After Donald Trump’s big victories in Tuesday’s primaries, he will probably seek to pivot his campaign to general election mode. But watch for Senator Ted Cruz to do all he can to spin it back to the primary in the remaining states — by focusing on social issues.
Over the past month, as the primary wove through Wisconsin, New York, and the socially moderate states that voted on Tuesday, the GOP candidates focused on issues like trade, jobs, and the economy. But the next contests on the calendar are in Indiana, West Virginia, and Nebraska, where evangelical voters make up more of the Republican electorate. That trend might even continue in California, which awards most of its large number of delegates by congressional district, some of which are very conservative.
It’s the first time social issues —
What’s more, Trump has given Cruz more ammunition recently. In an interview on the “Today” show, Trump said he would call to change the Republican Party’s platform to allow for abortion in the case of rape, incest, or the health of the mother. Cruz doesn’t back such changes.
And when it came to the new North Carolina law requiring people to use restrooms that correspond with the gender on their birth certificate, Trump said people should “use the bathroom they feel is appropriate.”
“North Carolina did something — it was very strong — and they’re paying a big price,” Trump told the network. “And there’s a lot of problems. And I heard . . . one of the best answers I heard was from a commentator yesterday saying, leave it the way it is, right now.”
Cruz is already trying to use Trump’s words against him in the Hoosier State.
“If Donald Trump dresses up as Hillary Clinton, he still can’t use the little girls’ restroom,” Cruz said at a rally in Franklin, Ind., on Monday night. “It doesn’t make any sense at all to let grown adult men — strangers — to be alone in bathrooms with little girls. And anyone saying differently is political correctness on steroids.”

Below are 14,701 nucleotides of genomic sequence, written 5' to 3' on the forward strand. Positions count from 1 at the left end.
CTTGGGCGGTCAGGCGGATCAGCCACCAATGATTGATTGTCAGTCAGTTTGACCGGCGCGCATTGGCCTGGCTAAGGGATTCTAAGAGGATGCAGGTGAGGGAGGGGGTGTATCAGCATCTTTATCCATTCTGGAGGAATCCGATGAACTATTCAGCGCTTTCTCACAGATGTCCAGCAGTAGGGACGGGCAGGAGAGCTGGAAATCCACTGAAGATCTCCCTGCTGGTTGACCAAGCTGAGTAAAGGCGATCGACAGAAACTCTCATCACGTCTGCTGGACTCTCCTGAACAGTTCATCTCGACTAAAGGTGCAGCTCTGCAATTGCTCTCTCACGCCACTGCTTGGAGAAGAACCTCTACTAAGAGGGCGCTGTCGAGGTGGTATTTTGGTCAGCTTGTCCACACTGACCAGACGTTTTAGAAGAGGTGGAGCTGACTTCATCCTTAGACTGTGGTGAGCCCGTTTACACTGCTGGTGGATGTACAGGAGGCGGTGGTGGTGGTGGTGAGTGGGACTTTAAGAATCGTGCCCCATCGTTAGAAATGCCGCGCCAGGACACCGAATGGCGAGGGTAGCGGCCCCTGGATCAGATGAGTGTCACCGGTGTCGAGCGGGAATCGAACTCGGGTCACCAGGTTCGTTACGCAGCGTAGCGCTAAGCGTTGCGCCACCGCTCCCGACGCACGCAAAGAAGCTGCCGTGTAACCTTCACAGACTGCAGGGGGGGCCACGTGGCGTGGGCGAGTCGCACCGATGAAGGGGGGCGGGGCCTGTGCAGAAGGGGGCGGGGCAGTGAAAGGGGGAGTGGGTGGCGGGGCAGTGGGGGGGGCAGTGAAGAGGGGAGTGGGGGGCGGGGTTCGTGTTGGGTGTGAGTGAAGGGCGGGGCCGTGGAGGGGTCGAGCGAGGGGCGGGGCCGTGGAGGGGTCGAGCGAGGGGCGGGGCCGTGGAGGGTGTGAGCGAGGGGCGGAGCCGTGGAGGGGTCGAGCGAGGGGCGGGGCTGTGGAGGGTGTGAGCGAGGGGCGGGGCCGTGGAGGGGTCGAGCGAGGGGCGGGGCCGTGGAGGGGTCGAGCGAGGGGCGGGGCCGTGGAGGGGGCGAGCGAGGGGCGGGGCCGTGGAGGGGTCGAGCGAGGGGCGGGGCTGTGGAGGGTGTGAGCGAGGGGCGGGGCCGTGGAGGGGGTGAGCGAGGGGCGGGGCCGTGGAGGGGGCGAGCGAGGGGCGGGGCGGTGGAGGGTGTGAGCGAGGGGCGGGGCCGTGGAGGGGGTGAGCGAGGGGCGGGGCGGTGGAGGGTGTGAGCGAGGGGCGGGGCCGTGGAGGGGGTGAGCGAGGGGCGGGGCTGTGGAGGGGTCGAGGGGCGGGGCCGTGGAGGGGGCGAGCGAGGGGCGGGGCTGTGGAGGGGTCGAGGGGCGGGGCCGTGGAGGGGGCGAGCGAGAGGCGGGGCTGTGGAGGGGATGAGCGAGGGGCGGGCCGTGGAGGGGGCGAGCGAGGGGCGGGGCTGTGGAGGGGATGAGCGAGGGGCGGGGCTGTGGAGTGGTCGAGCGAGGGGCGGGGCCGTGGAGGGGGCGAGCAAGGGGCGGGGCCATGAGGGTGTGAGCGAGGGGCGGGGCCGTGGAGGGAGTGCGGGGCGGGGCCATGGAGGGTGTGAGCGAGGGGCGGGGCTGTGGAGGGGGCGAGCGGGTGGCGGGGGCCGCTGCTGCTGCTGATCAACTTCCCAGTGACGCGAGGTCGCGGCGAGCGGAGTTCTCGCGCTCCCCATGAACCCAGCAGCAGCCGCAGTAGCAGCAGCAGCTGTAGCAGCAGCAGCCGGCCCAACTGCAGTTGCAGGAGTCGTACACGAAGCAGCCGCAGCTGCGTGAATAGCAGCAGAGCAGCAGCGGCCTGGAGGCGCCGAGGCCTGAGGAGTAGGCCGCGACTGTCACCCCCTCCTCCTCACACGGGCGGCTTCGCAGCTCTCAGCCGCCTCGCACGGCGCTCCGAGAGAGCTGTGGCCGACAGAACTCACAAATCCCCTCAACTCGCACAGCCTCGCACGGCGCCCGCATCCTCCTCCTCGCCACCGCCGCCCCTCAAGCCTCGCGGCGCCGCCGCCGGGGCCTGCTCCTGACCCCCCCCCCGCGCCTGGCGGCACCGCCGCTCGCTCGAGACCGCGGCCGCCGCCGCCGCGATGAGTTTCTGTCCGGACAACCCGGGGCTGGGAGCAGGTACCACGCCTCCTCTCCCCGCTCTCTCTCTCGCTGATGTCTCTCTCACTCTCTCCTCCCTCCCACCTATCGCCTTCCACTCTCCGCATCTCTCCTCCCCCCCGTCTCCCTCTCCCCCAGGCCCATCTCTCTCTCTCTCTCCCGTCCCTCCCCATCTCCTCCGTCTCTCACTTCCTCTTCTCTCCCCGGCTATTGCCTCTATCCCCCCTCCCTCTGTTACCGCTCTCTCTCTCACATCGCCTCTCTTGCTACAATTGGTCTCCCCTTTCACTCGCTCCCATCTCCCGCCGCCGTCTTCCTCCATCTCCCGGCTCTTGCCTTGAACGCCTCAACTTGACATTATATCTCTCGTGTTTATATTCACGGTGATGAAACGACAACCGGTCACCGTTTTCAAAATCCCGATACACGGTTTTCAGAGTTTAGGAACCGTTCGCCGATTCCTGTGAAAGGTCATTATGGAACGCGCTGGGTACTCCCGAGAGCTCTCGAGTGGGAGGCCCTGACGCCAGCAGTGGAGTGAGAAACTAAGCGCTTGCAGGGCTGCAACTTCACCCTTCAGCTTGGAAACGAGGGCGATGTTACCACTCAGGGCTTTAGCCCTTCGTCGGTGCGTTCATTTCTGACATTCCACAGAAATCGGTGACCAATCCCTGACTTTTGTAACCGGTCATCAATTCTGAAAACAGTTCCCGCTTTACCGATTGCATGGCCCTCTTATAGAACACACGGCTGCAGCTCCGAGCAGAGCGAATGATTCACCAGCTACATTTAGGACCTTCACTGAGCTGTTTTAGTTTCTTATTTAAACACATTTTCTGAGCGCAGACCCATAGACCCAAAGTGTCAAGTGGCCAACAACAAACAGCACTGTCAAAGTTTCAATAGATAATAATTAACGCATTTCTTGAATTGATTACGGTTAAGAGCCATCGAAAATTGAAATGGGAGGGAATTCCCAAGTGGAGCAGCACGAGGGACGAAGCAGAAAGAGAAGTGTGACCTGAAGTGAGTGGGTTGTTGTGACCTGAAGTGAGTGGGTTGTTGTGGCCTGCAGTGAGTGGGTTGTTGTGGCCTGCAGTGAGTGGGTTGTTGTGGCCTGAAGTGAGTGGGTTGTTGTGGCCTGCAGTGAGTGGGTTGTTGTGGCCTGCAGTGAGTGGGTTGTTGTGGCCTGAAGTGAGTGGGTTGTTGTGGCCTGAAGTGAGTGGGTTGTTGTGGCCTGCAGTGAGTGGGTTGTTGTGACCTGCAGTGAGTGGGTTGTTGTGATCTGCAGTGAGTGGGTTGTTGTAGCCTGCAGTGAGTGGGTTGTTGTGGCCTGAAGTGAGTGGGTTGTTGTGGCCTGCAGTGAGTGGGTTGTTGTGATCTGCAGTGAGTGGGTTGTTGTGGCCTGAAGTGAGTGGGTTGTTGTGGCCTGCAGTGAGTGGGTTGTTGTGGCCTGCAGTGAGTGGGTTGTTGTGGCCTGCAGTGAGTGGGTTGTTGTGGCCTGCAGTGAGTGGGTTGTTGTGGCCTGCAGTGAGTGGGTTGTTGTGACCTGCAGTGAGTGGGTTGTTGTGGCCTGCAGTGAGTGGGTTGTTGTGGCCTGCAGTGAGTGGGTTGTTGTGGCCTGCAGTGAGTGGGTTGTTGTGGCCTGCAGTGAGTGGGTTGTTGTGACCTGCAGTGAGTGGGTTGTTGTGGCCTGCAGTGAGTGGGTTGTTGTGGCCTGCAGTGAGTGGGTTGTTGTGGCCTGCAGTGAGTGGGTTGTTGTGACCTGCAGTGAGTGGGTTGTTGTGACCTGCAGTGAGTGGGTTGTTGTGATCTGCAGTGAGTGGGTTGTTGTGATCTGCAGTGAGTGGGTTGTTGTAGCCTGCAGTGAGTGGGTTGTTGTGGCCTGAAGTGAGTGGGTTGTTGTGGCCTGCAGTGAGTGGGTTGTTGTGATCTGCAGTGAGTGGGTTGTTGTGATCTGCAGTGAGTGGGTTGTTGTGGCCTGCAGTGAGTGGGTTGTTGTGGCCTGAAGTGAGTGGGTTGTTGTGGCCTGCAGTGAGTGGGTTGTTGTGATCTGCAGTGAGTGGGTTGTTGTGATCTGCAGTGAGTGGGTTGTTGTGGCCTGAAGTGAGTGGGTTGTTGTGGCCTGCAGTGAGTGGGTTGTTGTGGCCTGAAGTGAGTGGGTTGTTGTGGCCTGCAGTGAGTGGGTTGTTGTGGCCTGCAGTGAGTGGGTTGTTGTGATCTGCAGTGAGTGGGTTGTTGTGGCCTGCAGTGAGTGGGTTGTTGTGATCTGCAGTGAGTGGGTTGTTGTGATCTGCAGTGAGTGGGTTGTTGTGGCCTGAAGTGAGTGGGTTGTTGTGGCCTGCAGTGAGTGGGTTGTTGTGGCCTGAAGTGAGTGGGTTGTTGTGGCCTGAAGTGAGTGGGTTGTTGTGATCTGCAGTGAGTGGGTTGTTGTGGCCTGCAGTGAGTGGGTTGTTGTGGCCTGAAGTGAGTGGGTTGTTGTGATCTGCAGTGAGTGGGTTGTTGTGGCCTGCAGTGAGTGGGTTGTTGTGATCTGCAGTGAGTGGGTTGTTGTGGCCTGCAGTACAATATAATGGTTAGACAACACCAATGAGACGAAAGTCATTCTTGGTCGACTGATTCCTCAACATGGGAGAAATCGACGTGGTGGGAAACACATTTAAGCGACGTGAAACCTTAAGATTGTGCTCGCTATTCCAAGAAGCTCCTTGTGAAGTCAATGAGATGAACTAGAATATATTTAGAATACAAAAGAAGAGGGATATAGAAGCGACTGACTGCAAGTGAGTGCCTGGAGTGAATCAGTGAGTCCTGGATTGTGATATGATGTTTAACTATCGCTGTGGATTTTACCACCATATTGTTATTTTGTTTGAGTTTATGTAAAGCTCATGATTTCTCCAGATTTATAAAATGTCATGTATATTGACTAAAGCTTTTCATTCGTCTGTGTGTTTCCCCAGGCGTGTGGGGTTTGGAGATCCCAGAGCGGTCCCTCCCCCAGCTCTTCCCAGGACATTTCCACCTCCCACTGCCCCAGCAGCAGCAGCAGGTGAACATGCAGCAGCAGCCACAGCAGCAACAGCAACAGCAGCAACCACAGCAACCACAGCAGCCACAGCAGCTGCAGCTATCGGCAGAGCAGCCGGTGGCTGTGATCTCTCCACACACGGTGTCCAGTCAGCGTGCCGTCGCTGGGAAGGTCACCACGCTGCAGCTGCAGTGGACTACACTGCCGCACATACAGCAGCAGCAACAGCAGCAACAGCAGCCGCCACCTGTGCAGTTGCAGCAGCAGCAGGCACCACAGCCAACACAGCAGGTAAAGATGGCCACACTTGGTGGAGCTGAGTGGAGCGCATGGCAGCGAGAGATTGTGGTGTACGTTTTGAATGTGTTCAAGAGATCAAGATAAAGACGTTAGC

As social issues return to the forefront of the primary in Indiana, the state is also becoming the place for anti-Trump forces to wage their last-ditch effort to derail him. Polling suggests that a strong social conservative message might be the way to do it, at least in Indiana
A Fox News Poll released last week showed Trump with an eight-point lead over Cruz in Indiana. Among white evangelical voters, Cruz leads Trump by two percentage points.
A different poll, one from WTHR/Howey Politics Indiana, showed Trump with a six- point lead over Cruz. That poll did not break down evangelical voters’ views, but it did find Cruz had a slim lead over Trump among “very conservative” voters.
“You look at that poll and then you look at where Cruz is going in the state and what he is saying, and it is clear that he is trying to make headway with evangelicals, hoping they will get him back on top,” said Brian Howey, the publisher of the Howey Politics Indiana newsletter.
It’s worth noting that even though Indiana favors Republicans statewide, the state’s GOP leaders have recently struggled with their message of social conservatism in the state. In 2014, Republican leaders bungled language for a constitutional amendment to ban gay marriage. A year later, as something of a consolation prize, the same leaders passed a religious freedom law that created such a national uproar that it to be watered down with subsequent legislation.
But these are the kind of issues that Cruz will use to attract Republican voters in Indiana and beyond in the coming weeks. Every vote counts for him, John Kasich, and their efforts to stop Trump from getting the 1,237 delegates he needs to clinch the nomination.
In West Virginia, which has its primary on May 10, Republicans made historic gains in the Legislature in 2014. This happened largely because of the unpopularity of President Obama there, as well as the state’s conservative leanings on religion, guns, and coal.
“We are common-sense conservative Republicans here,” said Bob Adams, a Cruz delegate candidate in West Virginia. “We are a prolife state, and when I tell people to take a second look at Donald Trump, it is issues like these that help me convince them that he is not one of us, but Cruz is.”
That said, in primaries and caucuses around the country — namely in Iowa, South Carolina, and Alabama — there have been many evangelical voters who have found Trump appealing.
That could also be the case in the June California primary, where many expect Trump to win enough delegates to get the nomination — if it happens at all before the convention. University of California at Los Angeles political science professor Chris Tausanovitch said Cruz could use social issues as one of his “favorite jabs” to hit Trump in some parts of the state. Fifteen of California’s 53 congressional districts are held by Republicans, and some of them are among the most conservative in the Congress.
But that might not be enough for Cruz.
“Cruz has always talked more about so-called social issues than Trump, because this is after all a Republican primary and Cruz is a social conservative,” Tausanovitch said. “There is not much evidence that Trump voters care about his history of being more liberal on these issues, and California is not likely to be different.”